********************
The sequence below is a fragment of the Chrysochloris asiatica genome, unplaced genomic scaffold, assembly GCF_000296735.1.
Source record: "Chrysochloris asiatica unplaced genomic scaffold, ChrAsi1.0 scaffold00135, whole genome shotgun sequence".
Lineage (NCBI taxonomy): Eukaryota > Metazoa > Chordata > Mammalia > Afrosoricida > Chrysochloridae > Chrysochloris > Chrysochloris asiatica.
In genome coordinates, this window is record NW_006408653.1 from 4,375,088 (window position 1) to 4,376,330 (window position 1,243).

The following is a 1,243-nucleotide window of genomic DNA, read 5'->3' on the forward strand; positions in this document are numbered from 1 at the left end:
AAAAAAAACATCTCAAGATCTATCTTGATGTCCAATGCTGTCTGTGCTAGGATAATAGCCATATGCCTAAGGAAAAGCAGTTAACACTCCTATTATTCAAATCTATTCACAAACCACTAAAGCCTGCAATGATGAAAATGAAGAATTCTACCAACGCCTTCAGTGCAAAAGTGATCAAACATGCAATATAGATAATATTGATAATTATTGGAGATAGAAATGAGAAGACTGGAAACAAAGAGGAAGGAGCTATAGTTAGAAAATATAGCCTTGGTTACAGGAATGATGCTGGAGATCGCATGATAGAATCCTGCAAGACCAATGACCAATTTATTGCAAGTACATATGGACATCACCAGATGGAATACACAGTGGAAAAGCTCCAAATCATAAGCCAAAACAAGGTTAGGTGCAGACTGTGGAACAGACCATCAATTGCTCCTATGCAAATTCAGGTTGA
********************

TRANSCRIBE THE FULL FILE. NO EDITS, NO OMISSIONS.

The sequence below is a fragment of the Chrysochloris asiatica genome, unplaced genomic scaffold, assembly GCF_000296735.1.
Source record: "Chrysochloris asiatica unplaced genomic scaffold, ChrAsi1.0 scaffold00135, whole genome shotgun sequence".
Lineage (NCBI taxonomy): Eukaryota > Metazoa > Chordata > Mammalia > Afrosoricida > Chrysochloridae > Chrysochloris > Chrysochloris asiatica.
In genome coordinates, this window is record NW_006408653.1 from 4,375,088 (window position 1) to 4,376,330 (window position 1,243).

The following is a 1,243-nucleotide window of genomic DNA, read 5'->3' on the forward strand; positions in this document are numbered from 1 at the left end:
AAAAAAAACATCTCAAGATCTATCTTGATGTCCAATGCTGTCTGTGCTAGGATAATAGCCATATGCCTAAGGAAAAGCAGTTAACACTCCTATTATTCAAATCTATTCACAAACCACTAAAGCCTGCAATGATGAAAATGAAGAATTCTACCAACGCCTTCAGTGCAAAAGTGATCAAACATGCAATATAGATAATATTGATAATTATTGGAGATAGAAATGAGAAGACTGGAAACAAAGAGGAAGGAGCTATAGTTAGAAAATATAGCCTTGGTTACAGGAATGATGCTGGAGATCGCATGATAGAATCCTGCAAGACCAATGACCAATTTATTGCAAGTACATATGGACATCACCAGATGGAATACACAGTGGAAAAGCTCCAAATCATAAGCCAAAACAAGGTTAGGTGCAGACTGTGGAACAGACCATCAATTGCTCCTATGCAAATTCAGGTTGA